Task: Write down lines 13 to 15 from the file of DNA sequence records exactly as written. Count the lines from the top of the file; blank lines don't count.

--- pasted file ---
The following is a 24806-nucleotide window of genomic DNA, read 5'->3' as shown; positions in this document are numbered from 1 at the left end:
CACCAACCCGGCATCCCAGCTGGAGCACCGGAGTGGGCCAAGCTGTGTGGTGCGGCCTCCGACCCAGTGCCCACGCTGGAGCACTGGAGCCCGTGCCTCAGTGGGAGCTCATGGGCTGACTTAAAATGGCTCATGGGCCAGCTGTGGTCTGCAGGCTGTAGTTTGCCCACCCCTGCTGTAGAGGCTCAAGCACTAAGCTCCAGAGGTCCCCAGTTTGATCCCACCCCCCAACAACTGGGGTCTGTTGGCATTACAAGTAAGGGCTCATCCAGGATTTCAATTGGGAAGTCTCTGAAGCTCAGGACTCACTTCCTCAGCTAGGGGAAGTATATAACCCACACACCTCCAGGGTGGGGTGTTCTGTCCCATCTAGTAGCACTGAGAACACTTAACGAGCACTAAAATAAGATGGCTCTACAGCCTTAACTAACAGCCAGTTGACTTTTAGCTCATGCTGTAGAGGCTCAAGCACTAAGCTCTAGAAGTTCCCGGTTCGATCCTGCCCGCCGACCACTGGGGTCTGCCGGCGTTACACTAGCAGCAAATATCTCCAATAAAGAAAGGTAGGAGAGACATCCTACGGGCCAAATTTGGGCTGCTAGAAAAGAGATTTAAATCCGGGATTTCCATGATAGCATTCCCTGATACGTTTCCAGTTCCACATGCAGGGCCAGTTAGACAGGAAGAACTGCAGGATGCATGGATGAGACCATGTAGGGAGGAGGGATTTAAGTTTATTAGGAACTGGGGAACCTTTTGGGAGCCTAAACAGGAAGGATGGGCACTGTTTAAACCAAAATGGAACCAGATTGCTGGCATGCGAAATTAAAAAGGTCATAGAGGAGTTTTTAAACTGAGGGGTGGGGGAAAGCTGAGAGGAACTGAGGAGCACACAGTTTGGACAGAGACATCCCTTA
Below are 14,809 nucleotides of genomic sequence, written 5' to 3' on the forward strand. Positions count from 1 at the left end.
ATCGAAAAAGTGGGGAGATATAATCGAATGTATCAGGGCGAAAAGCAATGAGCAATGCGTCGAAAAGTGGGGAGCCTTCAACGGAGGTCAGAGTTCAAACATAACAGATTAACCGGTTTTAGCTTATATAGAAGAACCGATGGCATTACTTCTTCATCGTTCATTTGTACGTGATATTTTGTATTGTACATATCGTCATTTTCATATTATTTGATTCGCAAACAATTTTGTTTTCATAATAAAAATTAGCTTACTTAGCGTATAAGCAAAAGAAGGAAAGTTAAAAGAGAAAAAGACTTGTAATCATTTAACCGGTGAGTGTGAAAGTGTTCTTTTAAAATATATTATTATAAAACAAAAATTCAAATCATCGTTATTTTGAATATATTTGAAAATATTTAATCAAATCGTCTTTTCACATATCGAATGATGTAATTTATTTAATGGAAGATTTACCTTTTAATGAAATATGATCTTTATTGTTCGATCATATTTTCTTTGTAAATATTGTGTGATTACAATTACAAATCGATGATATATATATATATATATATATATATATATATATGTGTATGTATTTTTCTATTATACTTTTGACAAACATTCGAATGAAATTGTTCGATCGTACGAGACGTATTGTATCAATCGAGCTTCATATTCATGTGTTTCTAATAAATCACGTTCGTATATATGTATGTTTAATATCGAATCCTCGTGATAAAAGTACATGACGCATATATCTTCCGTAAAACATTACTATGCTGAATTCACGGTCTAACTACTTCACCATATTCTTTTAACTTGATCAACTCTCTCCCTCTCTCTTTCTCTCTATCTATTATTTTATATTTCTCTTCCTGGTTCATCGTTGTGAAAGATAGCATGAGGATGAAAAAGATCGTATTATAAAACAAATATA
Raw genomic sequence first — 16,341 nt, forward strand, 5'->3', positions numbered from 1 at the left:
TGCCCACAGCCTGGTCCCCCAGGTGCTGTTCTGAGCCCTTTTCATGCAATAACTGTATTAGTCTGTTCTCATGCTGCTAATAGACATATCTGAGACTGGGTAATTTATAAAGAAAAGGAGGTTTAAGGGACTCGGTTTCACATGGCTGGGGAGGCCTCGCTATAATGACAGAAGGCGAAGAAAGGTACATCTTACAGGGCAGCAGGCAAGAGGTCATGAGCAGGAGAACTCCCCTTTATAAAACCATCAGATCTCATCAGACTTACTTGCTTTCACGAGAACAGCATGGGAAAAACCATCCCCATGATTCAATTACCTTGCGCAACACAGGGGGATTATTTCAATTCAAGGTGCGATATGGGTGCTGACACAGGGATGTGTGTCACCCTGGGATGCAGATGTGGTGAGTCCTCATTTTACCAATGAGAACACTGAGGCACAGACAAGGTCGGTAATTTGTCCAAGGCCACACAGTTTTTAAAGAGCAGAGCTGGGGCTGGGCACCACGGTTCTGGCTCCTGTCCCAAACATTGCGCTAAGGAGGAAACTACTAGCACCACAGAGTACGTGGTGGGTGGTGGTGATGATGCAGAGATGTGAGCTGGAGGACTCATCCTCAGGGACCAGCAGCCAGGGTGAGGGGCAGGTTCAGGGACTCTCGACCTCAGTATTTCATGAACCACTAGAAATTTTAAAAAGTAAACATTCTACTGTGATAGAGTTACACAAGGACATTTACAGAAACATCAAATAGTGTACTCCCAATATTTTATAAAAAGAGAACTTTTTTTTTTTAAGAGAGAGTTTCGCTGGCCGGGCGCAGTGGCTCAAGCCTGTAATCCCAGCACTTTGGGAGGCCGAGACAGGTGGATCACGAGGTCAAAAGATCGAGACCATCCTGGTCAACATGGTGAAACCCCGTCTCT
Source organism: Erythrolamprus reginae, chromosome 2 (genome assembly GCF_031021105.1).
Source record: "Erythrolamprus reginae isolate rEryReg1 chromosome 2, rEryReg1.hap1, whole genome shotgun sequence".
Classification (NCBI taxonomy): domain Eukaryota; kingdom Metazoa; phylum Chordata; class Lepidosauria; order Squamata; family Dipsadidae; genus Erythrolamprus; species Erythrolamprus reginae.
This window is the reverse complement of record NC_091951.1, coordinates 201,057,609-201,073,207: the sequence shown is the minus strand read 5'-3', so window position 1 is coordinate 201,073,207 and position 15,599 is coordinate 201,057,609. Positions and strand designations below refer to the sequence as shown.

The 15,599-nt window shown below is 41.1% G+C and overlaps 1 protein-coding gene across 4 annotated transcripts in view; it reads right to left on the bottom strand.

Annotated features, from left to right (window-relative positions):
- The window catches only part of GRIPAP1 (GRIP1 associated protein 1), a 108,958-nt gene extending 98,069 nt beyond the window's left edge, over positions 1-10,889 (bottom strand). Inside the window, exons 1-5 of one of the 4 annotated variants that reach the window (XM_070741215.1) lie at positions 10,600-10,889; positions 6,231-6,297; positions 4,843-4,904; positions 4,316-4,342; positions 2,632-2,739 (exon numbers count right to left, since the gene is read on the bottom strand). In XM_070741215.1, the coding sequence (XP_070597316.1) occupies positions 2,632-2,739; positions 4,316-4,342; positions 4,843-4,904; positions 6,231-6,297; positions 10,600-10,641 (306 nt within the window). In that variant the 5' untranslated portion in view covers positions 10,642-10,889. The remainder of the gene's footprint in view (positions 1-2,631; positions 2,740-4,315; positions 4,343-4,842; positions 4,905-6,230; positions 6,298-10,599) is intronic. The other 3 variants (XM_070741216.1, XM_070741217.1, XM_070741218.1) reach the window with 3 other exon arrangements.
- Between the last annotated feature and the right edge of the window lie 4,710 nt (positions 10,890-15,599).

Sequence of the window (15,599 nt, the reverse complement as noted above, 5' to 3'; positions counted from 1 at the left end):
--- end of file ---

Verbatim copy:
- The window catches only part of GRIPAP1 (GRIP1 associated protein 1), a 108,958-nt gene extending 98,069 nt beyond the window's left edge, over positions 1-10,889 (bottom strand). Inside the window, exons 1-5 of one of the 4 annotated variants that reach the window (XM_070741215.1) lie at positions 10,600-10,889; positions 6,231-6,297; positions 4,843-4,904; positions 4,316-4,342; positions 2,632-2,739 (exon numbers count right to left, since the gene is read on the bottom strand). In XM_070741215.1, the coding sequence (XP_070597316.1) occupies positions 2,632-2,739; positions 4,316-4,342; positions 4,843-4,904; positions 6,231-6,297; positions 10,600-10,641 (306 nt within the window). In that variant the 5' untranslated portion in view covers positions 10,642-10,889. The remainder of the gene's footprint in view (positions 1-2,631; positions 2,740-4,315; positions 4,343-4,842; positions 4,905-6,230; positions 6,298-10,599) is intronic. The other 3 variants (XM_070741216.1, XM_070741217.1, XM_070741218.1) reach the window with 3 other exon arrangements.
- Between the last annotated feature and the right edge of the window lie 4,710 nt (positions 10,890-15,599).

Sequence of the window (15,599 nt, the reverse complement as noted above, 5' to 3'; positions counted from 1 at the left end):